But if you go for tile on tile, make sure you get the correct tiling cement, or...

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  • 2 weeks later...
Hi,

Thunderhorse, you tiled over existing tiles - exactly my plan. Anyone

experienced putting insulation under the (second) layer of tiles ?. Yes

it will reduce the room height but it should be a plus regarding heat

loss. Any ideas anyone?

wrt original post, tiles with rugs every time, laminate possibly

upstairs where existing floor boards are sound but 'grotty' and not

sandable.

regards

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Now that we've decided on tiles I have another related query this time regarding laying the tiles.

I understand that when laying tiles you should find the centre of the room and lay the tiles along lines at right angles to the walls.. I know I've not worded this very well, but I know what I mean! If, as in our case, you're laying the whole ground floor, is it usual to treat each room separately, (in which case tiles will almost certainly not align at door thresholds), or should you start in the hall say, aligned to the main front door and work throughout the ground floor based on this?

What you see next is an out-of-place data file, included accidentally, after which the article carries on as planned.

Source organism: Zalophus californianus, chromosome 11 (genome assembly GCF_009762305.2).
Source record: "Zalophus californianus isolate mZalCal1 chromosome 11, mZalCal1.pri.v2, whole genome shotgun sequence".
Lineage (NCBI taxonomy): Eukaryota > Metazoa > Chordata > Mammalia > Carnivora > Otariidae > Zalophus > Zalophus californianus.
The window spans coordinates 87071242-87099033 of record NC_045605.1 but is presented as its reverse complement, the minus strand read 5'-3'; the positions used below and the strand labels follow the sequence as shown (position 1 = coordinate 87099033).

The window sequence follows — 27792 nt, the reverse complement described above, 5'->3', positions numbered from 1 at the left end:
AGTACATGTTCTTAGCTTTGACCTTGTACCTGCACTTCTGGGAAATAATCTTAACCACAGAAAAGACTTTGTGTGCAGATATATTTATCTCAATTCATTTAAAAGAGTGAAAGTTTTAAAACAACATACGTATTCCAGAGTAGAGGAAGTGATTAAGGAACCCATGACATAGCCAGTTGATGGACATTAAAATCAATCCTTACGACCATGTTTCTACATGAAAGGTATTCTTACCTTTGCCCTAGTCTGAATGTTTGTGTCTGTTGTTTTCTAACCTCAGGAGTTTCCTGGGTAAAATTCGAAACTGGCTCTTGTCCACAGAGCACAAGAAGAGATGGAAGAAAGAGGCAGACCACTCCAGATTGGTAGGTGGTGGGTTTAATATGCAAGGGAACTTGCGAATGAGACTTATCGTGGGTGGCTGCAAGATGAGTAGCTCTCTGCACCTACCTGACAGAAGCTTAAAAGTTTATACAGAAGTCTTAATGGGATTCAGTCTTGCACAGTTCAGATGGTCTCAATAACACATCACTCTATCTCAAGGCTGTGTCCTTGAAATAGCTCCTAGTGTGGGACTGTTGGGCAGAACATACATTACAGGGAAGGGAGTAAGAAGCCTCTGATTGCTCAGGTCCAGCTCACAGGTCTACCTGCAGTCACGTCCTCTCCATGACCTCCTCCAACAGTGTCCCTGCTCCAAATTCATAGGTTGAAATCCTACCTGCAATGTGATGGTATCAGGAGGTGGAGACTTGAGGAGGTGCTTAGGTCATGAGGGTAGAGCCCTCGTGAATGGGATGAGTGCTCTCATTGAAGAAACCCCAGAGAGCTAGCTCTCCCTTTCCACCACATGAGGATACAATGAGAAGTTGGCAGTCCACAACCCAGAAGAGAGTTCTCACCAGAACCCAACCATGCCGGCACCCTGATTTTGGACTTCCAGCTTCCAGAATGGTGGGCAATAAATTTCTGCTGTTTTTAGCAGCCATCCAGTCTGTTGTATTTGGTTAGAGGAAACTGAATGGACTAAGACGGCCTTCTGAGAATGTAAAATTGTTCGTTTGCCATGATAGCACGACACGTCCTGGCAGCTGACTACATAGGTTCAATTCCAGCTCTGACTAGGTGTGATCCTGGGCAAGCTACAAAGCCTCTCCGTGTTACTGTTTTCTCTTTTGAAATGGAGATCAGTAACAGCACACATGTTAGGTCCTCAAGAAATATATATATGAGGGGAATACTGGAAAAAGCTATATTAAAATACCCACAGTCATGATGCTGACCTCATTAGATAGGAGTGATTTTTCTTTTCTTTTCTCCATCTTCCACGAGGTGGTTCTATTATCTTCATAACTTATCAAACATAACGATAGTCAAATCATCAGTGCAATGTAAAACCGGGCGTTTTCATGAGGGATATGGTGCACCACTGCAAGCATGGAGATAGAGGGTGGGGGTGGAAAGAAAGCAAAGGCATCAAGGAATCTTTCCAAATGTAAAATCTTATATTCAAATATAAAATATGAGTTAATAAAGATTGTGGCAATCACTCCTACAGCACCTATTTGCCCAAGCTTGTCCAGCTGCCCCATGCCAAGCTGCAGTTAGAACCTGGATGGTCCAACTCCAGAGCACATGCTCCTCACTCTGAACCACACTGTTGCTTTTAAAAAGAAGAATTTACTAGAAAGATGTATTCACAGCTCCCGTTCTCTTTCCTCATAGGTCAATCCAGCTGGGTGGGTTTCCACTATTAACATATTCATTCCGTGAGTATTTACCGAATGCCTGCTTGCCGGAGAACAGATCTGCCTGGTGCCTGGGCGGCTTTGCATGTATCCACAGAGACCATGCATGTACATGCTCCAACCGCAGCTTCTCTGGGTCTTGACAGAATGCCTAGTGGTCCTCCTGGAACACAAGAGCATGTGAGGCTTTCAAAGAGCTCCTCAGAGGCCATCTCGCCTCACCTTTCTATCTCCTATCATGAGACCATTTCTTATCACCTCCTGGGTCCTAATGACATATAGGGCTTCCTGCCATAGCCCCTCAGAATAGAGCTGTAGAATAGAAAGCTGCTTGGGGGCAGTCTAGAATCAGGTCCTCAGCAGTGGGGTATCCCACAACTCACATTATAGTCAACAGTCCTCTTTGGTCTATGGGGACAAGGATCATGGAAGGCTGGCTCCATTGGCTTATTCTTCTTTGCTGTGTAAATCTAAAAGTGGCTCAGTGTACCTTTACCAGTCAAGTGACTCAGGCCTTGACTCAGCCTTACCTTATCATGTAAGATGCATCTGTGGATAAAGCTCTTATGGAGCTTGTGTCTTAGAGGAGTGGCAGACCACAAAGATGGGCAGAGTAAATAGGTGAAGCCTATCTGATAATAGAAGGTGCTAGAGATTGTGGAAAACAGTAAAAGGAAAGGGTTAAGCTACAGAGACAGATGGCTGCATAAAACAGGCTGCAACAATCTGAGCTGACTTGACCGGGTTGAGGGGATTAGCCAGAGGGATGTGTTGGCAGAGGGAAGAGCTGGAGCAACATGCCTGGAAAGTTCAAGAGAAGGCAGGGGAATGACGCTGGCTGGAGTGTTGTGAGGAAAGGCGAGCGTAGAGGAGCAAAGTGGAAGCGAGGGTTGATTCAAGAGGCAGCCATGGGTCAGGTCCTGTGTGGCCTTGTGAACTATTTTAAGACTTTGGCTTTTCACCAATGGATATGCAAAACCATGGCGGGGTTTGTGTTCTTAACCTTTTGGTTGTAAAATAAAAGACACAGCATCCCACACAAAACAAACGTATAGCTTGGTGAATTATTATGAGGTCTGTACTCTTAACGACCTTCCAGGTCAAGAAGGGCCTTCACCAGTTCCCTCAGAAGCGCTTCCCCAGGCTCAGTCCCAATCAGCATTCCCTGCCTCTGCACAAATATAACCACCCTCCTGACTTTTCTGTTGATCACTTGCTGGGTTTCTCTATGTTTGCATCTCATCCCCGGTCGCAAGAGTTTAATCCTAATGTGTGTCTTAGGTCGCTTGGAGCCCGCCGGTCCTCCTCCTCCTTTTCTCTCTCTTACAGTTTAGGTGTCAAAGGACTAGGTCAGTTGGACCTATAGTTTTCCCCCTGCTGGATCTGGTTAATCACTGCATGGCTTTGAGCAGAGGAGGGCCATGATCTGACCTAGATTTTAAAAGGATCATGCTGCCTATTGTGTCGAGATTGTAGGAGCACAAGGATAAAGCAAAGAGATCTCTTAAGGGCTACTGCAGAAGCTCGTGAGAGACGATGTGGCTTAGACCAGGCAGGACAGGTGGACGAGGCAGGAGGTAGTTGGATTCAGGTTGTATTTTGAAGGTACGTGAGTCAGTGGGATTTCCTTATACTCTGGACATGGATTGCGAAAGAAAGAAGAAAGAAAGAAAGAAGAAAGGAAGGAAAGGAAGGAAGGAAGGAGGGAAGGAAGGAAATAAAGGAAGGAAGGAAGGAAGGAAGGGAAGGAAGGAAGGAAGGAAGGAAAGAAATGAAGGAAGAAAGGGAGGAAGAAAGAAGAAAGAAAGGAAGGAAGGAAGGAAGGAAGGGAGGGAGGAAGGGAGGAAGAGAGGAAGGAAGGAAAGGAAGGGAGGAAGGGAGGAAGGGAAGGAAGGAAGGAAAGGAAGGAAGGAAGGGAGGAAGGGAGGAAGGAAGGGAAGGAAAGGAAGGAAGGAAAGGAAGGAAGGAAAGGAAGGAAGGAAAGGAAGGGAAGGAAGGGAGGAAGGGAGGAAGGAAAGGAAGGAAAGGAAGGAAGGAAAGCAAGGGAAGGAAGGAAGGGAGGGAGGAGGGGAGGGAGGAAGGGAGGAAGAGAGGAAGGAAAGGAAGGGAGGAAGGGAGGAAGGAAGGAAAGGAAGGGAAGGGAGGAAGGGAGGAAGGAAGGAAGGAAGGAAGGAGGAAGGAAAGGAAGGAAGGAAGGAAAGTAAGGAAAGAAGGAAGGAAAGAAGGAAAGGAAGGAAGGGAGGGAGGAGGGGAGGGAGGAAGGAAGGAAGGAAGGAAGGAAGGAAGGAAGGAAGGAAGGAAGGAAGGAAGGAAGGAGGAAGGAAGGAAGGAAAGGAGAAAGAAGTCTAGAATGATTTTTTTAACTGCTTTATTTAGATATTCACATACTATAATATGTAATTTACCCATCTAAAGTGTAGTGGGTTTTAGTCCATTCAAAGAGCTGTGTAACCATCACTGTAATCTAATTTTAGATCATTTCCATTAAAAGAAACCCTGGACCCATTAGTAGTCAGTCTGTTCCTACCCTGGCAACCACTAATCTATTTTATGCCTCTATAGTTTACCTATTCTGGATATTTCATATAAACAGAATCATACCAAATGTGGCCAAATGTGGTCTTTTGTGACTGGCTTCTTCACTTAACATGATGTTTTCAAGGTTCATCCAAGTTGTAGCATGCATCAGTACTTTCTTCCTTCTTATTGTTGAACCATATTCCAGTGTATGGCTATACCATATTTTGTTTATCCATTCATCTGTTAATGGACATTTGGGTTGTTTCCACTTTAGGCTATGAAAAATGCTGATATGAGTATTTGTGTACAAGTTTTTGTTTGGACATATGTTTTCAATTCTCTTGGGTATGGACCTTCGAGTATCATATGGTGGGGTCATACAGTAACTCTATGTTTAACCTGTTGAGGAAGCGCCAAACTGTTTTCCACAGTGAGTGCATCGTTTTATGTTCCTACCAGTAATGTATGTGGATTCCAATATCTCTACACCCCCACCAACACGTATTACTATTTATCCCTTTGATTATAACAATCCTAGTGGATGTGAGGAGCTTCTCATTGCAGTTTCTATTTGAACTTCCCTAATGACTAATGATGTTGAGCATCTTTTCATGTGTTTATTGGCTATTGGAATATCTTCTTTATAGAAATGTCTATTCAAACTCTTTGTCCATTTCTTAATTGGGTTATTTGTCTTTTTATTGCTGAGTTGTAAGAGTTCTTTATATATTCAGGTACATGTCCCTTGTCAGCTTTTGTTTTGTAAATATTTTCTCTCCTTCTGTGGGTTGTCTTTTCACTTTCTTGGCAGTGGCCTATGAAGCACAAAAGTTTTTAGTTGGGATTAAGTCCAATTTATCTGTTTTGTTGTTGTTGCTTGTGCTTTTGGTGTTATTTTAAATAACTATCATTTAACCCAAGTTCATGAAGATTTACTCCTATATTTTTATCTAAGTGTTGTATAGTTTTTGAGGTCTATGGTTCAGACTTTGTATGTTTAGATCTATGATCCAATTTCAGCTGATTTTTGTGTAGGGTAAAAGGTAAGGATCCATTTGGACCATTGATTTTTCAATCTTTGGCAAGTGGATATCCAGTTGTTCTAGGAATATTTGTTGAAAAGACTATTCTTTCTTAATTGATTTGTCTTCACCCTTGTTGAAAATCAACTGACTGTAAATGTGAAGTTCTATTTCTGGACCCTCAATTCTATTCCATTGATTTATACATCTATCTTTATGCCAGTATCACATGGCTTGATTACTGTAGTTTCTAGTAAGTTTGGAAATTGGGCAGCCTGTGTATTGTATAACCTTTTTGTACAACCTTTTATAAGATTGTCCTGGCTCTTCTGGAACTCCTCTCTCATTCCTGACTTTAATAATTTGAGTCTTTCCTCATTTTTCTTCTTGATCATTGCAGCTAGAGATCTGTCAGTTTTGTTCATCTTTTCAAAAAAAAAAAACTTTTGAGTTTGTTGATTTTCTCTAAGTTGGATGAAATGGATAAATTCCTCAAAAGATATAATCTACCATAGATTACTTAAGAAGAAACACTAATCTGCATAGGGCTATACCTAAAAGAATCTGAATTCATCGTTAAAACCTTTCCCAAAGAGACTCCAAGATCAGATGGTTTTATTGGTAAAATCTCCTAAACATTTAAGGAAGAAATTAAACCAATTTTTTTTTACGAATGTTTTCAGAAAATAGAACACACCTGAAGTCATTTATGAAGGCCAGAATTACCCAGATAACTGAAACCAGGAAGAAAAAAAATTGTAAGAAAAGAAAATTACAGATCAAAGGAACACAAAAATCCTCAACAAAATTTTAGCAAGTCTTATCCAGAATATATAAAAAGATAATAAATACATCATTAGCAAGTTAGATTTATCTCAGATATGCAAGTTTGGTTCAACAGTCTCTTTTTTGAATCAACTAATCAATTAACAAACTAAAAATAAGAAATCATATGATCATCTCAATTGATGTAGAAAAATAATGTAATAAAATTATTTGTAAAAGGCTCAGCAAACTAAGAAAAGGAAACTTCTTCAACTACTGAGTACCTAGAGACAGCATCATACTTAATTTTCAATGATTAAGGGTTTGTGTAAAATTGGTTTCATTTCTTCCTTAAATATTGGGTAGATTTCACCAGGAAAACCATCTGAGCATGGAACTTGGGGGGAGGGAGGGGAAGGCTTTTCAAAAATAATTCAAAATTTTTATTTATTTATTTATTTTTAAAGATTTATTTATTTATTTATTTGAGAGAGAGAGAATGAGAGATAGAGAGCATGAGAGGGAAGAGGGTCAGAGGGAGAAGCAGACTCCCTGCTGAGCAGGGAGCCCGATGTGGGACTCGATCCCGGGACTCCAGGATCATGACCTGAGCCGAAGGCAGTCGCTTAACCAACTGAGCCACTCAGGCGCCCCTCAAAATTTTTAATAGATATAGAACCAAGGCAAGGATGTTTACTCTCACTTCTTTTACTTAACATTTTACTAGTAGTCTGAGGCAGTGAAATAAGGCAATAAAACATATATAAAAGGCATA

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It is difficult to describe this process in words but perhaps the simplest way to view it is to imagine that the tiles have been laid first and then the house set down on top of them . As Gay says get long visible runs straight and true and work from these. Also aim to cut all tiles to walls rather than ending up with a too wide and probably tapering band of grouting. Professional tilers do all this without a second thought but it does take a bit of working out if you are not familiar with the process. 

If it doesn't work out you could always cover it with laminate flooring!

bj

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Yes, thanks Gay and BJ. Understood. We have a long entrance hall and my prefernce now is to base the sight lines from the front door. All the other rooms will just connect to these even it means that the tiles are not central through a doorway. The floor plan of the house is square so it should be straightforward. 
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We have had our tiles for about 10 years I suppose and I have never even noticed the tiles not beig central through the doorways !

BTW This might sound a little odd but a friend of mine has had a good quality vinyl lay put upstairs (its a wood effect one) it's quieter than laminate and easy care too. It sounds a bit naf but it actually looks pretty good!